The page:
Marines

Learn how to prevent cooking fires like a head chef

22 Jun 2006 | Lance Cpl. Brandon R. Holgersen

Cooking is the leading cause of home fires and fire injuries in the United States, but there are a few simple steps that will help prevent these dangerous fires to keep everyone safe.

“In 2002 alone, cooking-related fires caused an estimated 185,600 structure fires, 80 civilians deaths, 3,875 injuries and $481 million in property damage in the U.S.,” said Glenn Zurek, assistant chief of fire prevention, Base Fire Department.

Cooking fires are preventable, according to Zurek. There are several straightforward and easy steps you can follow to prevent cooking-related fires and protect yourself.

Residential occupants should control and monitor their cooking and heat sources continuously, according to Zurek. Try and avoid being distracted by the television or the telephone.

“Food cooking unattended is the leading factor contributing to cooking fires,” Zurek said.

People should be especially careful when cooking with oil, butter, alcohol, or greasy foods that are highly flammable and can easily splatter or spill, because they are more likely to start a fire. Oil, fat and grease are the leading food items that become ignited while cooking, according to Zurek

Do not attempt to extinguish grease or oil based fires with water, said Zurek. It will react violently when poured on hot grease or oil. Small grease fires can be extinguished by placing a lid over the pan or smothering the fire with baking soda.

Often the fire starts within the first 15 minutes of cooking, showing that there is no safe period of time to leave cooking food unattended, according to the National Fire Protection Association.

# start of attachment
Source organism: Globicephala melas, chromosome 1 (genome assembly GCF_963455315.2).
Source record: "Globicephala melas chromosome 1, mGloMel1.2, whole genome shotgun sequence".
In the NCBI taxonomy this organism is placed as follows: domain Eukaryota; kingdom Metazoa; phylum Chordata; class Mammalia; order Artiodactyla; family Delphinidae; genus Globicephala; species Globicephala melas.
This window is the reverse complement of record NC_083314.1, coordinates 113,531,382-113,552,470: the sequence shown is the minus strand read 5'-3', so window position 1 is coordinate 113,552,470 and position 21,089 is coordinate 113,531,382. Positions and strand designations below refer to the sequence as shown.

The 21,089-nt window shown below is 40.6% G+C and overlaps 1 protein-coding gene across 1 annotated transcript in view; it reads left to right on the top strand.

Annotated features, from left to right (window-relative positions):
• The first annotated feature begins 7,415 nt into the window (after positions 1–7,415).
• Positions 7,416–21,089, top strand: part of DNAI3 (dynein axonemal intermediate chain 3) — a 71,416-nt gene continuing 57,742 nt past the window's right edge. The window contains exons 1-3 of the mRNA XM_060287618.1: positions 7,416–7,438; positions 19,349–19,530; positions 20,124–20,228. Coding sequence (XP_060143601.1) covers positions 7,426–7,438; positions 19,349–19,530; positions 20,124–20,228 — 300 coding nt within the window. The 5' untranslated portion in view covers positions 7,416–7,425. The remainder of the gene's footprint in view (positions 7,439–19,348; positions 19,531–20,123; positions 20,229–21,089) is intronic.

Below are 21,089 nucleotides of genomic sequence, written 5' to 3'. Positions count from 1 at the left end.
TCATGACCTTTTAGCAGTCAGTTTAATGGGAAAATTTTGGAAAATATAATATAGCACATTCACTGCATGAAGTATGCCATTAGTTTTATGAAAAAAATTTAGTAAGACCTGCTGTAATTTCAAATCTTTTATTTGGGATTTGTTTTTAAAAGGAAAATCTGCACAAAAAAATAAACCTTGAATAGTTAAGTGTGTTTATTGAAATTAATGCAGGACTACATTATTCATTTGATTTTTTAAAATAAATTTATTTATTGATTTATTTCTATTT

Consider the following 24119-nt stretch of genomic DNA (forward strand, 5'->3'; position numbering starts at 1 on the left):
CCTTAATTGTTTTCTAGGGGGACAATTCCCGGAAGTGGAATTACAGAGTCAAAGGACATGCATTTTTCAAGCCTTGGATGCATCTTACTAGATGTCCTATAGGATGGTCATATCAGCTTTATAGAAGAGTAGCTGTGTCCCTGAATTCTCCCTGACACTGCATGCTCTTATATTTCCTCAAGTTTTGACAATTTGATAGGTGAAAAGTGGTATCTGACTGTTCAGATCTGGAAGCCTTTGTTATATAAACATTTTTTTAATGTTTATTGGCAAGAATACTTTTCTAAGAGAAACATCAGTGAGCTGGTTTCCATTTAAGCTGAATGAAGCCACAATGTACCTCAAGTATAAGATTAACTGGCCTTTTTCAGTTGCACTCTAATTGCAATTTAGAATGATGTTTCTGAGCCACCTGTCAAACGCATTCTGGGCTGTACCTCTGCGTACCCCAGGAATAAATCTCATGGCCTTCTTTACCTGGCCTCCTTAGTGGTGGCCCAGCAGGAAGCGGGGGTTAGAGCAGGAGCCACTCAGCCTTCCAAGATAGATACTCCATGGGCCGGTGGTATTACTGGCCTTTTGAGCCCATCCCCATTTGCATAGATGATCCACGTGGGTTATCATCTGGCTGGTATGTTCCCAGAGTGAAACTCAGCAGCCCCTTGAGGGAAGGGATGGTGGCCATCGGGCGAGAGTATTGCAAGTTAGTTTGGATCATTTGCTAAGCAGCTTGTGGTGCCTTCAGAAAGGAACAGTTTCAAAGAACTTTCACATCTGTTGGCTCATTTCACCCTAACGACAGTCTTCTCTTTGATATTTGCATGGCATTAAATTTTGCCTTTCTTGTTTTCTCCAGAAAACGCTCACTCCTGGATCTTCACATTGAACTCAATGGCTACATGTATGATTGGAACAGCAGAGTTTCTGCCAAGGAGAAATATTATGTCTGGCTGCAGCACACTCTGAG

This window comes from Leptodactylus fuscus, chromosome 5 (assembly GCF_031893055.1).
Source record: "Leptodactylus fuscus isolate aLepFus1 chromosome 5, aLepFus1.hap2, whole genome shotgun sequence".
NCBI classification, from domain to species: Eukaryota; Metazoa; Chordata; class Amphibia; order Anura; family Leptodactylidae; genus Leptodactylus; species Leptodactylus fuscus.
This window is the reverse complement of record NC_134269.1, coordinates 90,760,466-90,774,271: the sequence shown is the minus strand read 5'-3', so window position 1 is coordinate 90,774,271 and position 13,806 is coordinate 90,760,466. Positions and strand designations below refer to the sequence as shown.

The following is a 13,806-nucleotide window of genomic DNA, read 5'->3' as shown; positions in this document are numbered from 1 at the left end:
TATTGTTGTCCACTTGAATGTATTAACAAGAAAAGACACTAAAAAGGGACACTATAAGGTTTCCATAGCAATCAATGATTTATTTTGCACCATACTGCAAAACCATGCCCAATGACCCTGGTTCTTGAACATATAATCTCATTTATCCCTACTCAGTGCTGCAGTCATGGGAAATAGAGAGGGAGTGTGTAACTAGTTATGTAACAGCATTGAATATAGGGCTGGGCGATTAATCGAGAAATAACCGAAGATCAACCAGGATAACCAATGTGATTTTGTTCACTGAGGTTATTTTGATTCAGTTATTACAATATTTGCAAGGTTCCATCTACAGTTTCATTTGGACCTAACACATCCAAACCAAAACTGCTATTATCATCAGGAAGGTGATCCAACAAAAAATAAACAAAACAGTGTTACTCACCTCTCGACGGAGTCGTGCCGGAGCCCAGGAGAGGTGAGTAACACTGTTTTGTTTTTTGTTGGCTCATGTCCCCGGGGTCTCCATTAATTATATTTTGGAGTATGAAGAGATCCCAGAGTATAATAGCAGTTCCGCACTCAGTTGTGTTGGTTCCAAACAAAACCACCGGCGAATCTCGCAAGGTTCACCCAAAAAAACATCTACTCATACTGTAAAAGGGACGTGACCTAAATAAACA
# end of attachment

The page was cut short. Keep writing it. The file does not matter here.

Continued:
It is also is important to be aware of the clothing worn while cooking, according to Zurek. Loose fitting, long-sleeved clothing should not be worn, as the cloth may ignite and potentially cause serious injuries.

It is also important to make sure combustible items, such as rags, pot holders, curtains and bags are kept far from the cooking surfaces, according to NFPA.

Safety equipment is very helpful when trying to prevent or reduce the damage of a cooking fire, according to Zurek.

“Fire extinguishers should be within easy reach of both aspiring and seasoned cooks,” said Zurek.

The proper use of a fire extinguisher can prevent small fires from spreading and are especially effective on fires, which should not be extinguished by water, such as grease fires. Extinguishers should be checked on a monthly basis.

Smoke alarms should be installed and kept operating properly. Smoke alarms are easy to maintain and are an effective way of detecting fires, according to Zurek. Smoke detectors should be tested on a monthly basis and the batteries changed every six months.

For questions on fire safety call the Fire and Emergency Services Division, Fire Prevention Branch at 451-3320.

“Your overall awareness will help prevent a fire from occurring while cooking with various heat producing equipment located in and out of the kitchen,” Zurek said.